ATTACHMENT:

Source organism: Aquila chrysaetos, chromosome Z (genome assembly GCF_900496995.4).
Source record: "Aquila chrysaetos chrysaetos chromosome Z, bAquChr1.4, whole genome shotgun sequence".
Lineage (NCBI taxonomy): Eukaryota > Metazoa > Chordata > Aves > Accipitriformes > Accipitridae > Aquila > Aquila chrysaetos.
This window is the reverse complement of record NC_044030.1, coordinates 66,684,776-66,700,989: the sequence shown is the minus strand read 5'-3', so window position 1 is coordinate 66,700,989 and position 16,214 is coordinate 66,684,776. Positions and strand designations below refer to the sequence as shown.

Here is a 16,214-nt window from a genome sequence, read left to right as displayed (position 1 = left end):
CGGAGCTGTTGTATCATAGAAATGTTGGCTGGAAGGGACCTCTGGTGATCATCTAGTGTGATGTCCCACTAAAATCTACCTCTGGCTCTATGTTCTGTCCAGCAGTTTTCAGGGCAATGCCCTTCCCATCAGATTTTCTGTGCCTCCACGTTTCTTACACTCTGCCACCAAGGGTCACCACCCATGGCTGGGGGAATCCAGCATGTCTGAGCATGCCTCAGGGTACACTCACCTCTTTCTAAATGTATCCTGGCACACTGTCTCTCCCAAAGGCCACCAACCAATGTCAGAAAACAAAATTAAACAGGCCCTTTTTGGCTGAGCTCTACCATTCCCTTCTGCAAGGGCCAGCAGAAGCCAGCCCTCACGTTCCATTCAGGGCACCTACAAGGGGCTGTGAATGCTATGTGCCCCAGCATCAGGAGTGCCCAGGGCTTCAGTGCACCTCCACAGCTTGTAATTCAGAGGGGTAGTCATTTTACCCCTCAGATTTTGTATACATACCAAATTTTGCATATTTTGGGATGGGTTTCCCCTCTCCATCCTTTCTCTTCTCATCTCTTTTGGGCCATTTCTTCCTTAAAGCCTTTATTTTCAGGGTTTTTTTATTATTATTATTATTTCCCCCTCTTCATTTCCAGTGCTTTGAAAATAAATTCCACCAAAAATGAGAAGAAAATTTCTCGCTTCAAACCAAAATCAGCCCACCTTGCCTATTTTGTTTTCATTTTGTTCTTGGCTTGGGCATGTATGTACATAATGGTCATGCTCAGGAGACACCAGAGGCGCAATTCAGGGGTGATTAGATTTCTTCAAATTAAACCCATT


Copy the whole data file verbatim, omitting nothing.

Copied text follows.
Source organism: Aquila chrysaetos, chromosome Z (genome assembly GCF_900496995.4).
Source record: "Aquila chrysaetos chrysaetos chromosome Z, bAquChr1.4, whole genome shotgun sequence".
Lineage (NCBI taxonomy): Eukaryota > Metazoa > Chordata > Aves > Accipitriformes > Accipitridae > Aquila > Aquila chrysaetos.
This window is the reverse complement of record NC_044030.1, coordinates 66,684,776-66,700,989: the sequence shown is the minus strand read 5'-3', so window position 1 is coordinate 66,700,989 and position 16,214 is coordinate 66,684,776. Positions and strand designations below refer to the sequence as shown.

Here is a 16,214-nt window from a genome sequence, read left to right as displayed (position 1 = left end):
CGGAGCTGTTGTATCATAGAAATGTTGGCTGGAAGGGACCTCTGGTGATCATCTAGTGTGATGTCCCACTAAAATCTACCTCTGGCTCTATGTTCTGTCCAGCAGTTTTCAGGGCAATGCCCTTCCCATCAGATTTTCTGTGCCTCCACGTTTCTTACACTCTGCCACCAAGGGTCACCACCCATGGCTGGGGGAATCCAGCATGTCTGAGCATGCCTCAGGGTACACTCACCTCTTTCTAAATGTATCCTGGCACACTGTCTCTCCCAAAGGCCACCAACCAATGTCAGAAAACAAAATTAAACAGGCCCTTTTTGGCTGAGCTCTACCATTCCCTTCTGCAAGGGCCAGCAGAAGCCAGCCCTCACGTTCCATTCAGGGCACCTACAAGGGGCTGTGAATGCTATGTGCCCCAGCATCAGGAGTGCCCAGGGCTTCAGTGCACCTCCACAGCTTGTAATTCAGAGGGGTAGTCATTTTACCCCTCAGATTTTGTATACATACCAAATTTTGCATATTTTGGGATGGGTTTCCCCTCTCCATCCTTTCTCTTCTCATCTCTTTTGGGCCATTTCTTCCTTAAAGCCTTTATTTTCAGGGTTTTTTTATTATTATTATTATTTCCCCCTCTTCATTTCCAGTGCTTTGAAAATAAATTCCACCAAAAATGAGAAGAAAATTTCTCGCTTCAAACCAAAATCAGCCCACCTTGCCTATTTTGTTTTCATTTTGTTCTTGGCTTGGGCATGTATGTACATAATGGTCATGCTCAGGAGACACCAGAGGCGCAATTCAGGGGTGATTAGATTTCTTCAAATTAAACCCATT